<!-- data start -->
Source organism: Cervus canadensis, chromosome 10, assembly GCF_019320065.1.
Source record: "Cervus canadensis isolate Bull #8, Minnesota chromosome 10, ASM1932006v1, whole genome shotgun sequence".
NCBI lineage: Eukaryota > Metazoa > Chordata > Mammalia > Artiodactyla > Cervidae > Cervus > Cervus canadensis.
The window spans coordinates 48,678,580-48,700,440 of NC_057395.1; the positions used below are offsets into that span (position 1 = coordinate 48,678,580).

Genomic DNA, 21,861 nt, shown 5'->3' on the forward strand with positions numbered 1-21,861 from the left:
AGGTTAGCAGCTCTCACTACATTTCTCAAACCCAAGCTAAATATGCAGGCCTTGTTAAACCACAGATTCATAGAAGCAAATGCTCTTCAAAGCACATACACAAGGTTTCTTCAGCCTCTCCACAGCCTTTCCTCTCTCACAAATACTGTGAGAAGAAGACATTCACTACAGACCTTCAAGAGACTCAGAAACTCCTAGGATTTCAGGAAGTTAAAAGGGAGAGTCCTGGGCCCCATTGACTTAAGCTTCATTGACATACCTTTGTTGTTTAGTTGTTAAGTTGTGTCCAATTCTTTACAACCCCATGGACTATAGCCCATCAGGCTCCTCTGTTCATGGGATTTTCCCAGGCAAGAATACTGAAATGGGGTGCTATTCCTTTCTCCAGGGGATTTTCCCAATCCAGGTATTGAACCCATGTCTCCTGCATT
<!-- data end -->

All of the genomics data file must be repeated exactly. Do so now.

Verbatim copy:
Source organism: Cervus canadensis, chromosome 10, assembly GCF_019320065.1.
Source record: "Cervus canadensis isolate Bull #8, Minnesota chromosome 10, ASM1932006v1, whole genome shotgun sequence".
NCBI lineage: Eukaryota > Metazoa > Chordata > Mammalia > Artiodactyla > Cervidae > Cervus > Cervus canadensis.
The window spans coordinates 48,678,580-48,700,440 of NC_057395.1; the positions used below are offsets into that span (position 1 = coordinate 48,678,580).

Genomic DNA, 21,861 nt, shown 5'->3' on the forward strand with positions numbered 1-21,861 from the left:
AGGTTAGCAGCTCTCACTACATTTCTCAAACCCAAGCTAAATATGCAGGCCTTGTTAAACCACAGATTCATAGAAGCAAATGCTCTTCAAAGCACATACACAAGGTTTCTTCAGCCTCTCCACAGCCTTTCCTCTCTCACAAATACTGTGAGAAGAAGACATTCACTACAGACCTTCAAGAGACTCAGAAACTCCTAGGATTTCAGGAAGTTAAAAGGGAGAGTCCTGGGCCCCATTGACTTAAGCTTCATTGACATACCTTTGTTGTTTAGTTGTTAAGTTGTGTCCAATTCTTTACAACCCCATGGACTATAGCCCATCAGGCTCCTCTGTTCATGGGATTTTCCCAGGCAAGAATACTGAAATGGGGTGCTATTCCTTTCTCCAGGGGATTTTCCCAATCCAGGTATTGAACCCATGTCTCCTGCATT